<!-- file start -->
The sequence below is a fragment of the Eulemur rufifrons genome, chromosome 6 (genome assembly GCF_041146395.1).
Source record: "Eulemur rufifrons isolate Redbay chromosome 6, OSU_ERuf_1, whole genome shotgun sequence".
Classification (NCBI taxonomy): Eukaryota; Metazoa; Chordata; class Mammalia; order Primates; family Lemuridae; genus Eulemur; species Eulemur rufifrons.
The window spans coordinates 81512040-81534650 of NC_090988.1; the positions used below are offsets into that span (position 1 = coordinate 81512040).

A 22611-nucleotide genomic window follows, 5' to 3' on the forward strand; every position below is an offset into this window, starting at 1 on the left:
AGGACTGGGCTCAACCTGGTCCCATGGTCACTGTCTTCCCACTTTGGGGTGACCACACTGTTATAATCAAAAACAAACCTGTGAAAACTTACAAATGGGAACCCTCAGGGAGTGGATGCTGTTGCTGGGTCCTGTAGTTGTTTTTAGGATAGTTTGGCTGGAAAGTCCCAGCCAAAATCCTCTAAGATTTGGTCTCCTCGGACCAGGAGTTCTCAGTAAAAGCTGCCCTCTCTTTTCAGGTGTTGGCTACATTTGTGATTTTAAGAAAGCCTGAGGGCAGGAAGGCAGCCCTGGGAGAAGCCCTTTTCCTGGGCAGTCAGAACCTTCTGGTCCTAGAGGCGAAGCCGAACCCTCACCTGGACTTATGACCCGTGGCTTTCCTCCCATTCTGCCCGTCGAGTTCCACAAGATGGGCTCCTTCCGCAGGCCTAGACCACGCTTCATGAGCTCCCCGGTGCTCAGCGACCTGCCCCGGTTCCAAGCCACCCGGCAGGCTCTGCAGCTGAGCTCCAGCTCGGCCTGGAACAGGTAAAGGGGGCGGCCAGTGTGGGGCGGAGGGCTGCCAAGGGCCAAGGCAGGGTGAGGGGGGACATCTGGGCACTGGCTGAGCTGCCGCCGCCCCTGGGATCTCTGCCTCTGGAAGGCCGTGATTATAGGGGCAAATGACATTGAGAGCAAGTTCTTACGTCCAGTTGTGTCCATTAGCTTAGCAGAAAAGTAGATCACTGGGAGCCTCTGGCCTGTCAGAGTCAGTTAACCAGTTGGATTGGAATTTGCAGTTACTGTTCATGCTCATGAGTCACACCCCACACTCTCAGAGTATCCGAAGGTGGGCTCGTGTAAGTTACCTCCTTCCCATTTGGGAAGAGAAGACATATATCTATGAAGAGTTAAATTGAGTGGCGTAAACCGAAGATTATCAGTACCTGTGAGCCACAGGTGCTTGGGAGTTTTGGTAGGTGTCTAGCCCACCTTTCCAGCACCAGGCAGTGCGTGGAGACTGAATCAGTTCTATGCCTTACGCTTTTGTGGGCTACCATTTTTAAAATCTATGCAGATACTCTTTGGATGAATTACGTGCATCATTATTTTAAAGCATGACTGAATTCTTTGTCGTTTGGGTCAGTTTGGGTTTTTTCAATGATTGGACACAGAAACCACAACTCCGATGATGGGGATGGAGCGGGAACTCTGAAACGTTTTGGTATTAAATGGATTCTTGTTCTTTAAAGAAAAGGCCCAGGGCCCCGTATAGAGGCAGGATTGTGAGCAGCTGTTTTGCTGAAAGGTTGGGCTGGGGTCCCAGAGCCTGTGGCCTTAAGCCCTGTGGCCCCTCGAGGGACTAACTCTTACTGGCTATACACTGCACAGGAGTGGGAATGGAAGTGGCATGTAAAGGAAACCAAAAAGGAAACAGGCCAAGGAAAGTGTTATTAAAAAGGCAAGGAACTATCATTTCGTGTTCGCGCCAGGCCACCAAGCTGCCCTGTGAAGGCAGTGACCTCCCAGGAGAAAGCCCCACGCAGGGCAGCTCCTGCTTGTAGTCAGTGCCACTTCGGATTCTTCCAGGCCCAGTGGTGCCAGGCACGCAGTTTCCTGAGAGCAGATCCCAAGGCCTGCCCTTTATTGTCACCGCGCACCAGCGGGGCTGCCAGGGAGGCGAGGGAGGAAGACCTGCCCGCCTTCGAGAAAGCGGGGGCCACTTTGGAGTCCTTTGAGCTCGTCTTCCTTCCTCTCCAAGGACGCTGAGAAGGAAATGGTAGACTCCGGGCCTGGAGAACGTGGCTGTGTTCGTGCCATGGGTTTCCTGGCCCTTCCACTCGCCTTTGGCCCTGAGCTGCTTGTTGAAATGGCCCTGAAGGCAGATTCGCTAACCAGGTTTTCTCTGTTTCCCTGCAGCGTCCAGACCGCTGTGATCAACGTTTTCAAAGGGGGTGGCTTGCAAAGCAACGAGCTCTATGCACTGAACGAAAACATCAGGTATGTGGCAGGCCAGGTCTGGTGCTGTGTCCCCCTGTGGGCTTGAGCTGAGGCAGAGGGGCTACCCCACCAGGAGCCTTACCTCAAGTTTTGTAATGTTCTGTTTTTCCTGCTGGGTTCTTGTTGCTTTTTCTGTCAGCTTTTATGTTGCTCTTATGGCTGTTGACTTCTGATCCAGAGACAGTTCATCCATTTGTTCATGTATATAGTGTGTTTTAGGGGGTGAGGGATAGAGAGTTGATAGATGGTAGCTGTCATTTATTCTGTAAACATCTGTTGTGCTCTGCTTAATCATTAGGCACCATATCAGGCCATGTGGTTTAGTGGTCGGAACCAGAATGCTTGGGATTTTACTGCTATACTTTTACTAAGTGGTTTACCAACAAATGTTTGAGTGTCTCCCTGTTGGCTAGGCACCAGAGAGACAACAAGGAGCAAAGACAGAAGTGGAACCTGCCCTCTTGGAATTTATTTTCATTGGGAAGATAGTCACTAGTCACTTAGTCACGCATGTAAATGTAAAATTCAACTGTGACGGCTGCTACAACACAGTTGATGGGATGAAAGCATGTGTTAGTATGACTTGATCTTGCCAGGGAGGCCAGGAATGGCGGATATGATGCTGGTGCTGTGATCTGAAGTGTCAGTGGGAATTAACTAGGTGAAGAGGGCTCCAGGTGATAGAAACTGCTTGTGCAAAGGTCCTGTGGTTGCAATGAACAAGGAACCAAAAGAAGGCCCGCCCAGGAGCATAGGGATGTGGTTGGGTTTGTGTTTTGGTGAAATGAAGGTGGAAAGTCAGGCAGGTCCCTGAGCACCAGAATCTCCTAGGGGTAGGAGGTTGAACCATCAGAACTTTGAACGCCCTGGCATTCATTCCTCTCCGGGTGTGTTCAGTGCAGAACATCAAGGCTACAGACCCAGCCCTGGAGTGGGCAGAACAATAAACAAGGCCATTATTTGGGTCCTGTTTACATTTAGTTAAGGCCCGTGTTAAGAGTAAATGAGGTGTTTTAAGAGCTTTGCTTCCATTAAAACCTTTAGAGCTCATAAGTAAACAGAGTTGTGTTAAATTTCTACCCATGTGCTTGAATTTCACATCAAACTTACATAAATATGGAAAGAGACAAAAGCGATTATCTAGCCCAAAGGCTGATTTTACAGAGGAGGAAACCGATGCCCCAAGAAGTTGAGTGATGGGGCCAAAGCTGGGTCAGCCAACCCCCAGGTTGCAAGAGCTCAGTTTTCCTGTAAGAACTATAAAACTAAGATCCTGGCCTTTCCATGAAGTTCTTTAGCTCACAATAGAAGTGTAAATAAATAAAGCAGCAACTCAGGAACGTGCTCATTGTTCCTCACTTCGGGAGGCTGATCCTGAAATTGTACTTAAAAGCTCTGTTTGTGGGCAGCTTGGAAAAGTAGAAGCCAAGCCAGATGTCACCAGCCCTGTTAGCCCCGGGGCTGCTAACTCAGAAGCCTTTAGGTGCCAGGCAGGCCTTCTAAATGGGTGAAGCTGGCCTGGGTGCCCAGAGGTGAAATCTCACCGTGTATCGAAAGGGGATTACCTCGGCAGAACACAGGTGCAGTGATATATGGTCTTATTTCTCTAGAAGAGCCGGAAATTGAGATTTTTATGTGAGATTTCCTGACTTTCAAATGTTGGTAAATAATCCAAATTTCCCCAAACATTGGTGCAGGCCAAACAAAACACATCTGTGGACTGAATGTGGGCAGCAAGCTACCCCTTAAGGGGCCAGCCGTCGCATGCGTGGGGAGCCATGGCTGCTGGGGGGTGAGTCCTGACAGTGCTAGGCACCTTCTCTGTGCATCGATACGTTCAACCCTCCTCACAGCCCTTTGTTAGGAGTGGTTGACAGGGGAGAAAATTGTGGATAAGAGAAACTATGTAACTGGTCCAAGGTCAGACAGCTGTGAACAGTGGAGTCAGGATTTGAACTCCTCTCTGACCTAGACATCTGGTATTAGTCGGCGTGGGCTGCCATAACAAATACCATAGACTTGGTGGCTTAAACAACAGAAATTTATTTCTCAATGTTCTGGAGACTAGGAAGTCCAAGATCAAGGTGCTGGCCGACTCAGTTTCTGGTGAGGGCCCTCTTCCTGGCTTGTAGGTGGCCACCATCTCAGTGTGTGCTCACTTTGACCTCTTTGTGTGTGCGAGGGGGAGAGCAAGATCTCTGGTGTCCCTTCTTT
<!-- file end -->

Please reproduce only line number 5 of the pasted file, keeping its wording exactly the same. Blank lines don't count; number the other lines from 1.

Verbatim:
A 22611-nucleotide genomic window follows, 5' to 3' on the forward strand; every position below is an offset into this window, starting at 1 on the left: